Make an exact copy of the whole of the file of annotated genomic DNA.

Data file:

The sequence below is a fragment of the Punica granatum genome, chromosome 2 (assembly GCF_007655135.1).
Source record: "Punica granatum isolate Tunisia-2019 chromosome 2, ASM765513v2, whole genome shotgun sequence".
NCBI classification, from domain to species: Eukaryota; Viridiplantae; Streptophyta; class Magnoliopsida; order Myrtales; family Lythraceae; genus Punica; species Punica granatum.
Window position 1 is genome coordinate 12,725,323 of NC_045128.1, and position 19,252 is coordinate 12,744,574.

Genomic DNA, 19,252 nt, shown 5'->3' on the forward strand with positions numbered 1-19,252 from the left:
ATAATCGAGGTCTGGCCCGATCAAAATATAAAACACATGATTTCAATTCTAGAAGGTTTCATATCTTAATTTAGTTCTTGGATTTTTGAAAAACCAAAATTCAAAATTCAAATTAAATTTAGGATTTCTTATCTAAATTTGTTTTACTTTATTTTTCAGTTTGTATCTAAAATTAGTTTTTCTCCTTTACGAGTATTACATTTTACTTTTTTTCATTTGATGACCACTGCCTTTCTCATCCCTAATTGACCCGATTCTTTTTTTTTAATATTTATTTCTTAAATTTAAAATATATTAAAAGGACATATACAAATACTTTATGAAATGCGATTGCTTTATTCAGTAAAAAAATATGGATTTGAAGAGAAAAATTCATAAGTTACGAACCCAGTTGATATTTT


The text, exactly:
The sequence below is a fragment of the Punica granatum genome, chromosome 2 (assembly GCF_007655135.1).
Source record: "Punica granatum isolate Tunisia-2019 chromosome 2, ASM765513v2, whole genome shotgun sequence".
NCBI classification, from domain to species: Eukaryota; Viridiplantae; Streptophyta; class Magnoliopsida; order Myrtales; family Lythraceae; genus Punica; species Punica granatum.
Window position 1 is genome coordinate 12,725,323 of NC_045128.1, and position 19,252 is coordinate 12,744,574.

Genomic DNA, 19,252 nt, shown 5'->3' on the forward strand with positions numbered 1-19,252 from the left:
ATAATCGAGGTCTGGCCCGATCAAAATATAAAACACATGATTTCAATTCTAGAAGGTTTCATATCTTAATTTAGTTCTTGGATTTTTGAAAAACCAAAATTCAAAATTCAAATTAAATTTAGGATTTCTTATCTAAATTTGTTTTACTTTATTTTTCAGTTTGTATCTAAAATTAGTTTTTCTCCTTTACGAGTATTACATTTTACTTTTTTTCATTTGATGACCACTGCCTTTCTCATCCCTAATTGACCCGATTCTTTTTTTTTAATATTTATTTCTTAAATTTAAAATATATTAAAAGGACATATACAAATACTTTATGAAATGCGATTGCTTTATTCAGTAAAAAAATATGGATTTGAAGAGAAAAATTCATAAGTTACGAACCCAGTTGATATTTT